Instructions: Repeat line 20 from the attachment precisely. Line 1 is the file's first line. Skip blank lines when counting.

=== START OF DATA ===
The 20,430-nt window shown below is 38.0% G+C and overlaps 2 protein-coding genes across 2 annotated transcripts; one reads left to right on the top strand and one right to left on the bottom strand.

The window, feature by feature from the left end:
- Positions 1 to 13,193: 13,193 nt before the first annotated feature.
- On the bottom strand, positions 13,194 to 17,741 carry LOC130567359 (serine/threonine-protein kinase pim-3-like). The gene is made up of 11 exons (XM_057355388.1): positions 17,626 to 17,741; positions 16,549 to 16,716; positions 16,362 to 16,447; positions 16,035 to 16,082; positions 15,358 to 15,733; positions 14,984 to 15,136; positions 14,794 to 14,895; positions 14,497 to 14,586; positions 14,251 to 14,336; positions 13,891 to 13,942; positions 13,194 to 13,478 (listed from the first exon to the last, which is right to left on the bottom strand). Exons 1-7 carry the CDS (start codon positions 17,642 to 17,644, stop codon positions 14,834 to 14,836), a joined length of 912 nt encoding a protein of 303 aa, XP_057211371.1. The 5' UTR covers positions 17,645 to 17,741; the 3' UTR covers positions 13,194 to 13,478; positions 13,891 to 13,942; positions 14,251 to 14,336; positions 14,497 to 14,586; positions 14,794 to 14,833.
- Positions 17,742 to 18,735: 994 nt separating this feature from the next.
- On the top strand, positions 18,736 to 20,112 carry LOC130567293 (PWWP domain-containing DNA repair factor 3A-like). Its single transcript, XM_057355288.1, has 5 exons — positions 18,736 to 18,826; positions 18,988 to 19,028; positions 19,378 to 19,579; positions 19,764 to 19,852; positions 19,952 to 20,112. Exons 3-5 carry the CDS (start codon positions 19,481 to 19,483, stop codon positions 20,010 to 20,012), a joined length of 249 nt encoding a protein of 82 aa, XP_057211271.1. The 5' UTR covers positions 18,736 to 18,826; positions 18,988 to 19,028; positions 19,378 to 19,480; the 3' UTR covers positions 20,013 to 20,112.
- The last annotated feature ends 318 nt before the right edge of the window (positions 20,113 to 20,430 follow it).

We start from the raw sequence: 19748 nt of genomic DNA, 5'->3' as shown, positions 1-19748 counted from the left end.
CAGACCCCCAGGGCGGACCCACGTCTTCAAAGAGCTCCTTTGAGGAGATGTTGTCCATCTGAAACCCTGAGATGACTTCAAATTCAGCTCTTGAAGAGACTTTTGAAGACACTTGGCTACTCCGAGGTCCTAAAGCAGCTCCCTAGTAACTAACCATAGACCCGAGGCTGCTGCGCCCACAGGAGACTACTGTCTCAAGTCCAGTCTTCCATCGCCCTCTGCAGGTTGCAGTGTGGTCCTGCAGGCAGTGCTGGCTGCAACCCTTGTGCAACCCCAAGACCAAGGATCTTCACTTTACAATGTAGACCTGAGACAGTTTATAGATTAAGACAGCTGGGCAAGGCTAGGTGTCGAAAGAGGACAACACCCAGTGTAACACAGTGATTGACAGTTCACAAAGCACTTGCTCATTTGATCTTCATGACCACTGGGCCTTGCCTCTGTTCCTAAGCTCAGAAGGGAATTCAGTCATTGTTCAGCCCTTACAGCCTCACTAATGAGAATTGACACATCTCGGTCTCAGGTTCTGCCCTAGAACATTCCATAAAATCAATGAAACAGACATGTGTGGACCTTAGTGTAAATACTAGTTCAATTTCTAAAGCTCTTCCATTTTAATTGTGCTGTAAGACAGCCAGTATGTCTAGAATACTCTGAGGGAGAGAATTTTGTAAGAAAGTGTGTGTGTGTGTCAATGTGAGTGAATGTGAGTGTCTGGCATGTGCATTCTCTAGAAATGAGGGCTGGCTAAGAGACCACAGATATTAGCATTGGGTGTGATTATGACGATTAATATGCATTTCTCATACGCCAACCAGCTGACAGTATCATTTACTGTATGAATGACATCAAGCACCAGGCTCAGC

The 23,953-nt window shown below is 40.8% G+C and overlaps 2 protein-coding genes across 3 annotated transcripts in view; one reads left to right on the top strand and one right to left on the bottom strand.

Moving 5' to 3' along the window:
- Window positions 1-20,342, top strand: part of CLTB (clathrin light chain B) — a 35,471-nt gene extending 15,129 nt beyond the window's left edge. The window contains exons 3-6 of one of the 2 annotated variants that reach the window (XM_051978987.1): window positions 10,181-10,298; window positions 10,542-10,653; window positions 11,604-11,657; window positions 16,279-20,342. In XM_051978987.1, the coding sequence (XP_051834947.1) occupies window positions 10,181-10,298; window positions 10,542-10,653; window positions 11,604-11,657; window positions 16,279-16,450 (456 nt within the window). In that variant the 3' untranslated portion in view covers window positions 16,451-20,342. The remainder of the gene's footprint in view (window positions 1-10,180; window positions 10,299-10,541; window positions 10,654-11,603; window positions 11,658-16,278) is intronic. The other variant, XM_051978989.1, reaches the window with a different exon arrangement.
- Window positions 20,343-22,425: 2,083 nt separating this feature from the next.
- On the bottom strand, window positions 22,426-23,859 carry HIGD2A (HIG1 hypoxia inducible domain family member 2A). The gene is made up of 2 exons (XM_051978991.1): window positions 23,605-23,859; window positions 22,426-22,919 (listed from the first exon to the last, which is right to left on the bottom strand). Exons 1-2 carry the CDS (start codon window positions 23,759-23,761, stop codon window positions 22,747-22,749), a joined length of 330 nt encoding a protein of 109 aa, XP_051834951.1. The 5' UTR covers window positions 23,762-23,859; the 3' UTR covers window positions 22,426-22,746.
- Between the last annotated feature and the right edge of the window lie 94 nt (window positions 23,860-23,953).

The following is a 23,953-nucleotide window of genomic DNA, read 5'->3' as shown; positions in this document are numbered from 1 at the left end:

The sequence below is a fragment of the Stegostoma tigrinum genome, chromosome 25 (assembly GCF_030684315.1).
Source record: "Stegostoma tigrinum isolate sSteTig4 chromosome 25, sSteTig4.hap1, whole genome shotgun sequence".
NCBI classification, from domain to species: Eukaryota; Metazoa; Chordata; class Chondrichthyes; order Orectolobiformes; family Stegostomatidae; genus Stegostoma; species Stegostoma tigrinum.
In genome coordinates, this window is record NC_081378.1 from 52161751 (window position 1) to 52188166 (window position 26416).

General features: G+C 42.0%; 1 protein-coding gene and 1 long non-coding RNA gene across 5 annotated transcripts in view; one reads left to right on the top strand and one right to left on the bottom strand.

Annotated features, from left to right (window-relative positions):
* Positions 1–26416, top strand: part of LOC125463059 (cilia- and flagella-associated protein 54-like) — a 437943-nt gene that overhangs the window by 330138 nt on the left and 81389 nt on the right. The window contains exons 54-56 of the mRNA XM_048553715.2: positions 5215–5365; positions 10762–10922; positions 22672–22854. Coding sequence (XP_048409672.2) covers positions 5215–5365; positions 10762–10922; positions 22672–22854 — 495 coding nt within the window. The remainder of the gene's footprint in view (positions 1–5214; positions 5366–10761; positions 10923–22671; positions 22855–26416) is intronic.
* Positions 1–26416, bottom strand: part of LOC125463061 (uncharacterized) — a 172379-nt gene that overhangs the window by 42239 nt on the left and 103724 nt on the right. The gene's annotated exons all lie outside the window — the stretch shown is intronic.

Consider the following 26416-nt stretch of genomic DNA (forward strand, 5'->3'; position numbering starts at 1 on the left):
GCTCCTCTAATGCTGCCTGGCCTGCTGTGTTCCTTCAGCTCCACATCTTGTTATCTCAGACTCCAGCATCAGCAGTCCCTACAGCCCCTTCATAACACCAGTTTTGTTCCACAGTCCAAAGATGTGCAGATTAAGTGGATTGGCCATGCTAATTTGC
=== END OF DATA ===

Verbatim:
In genome coordinates, this window is record NC_081378.1 from 52161751 (window position 1) to 52188166 (window position 26416).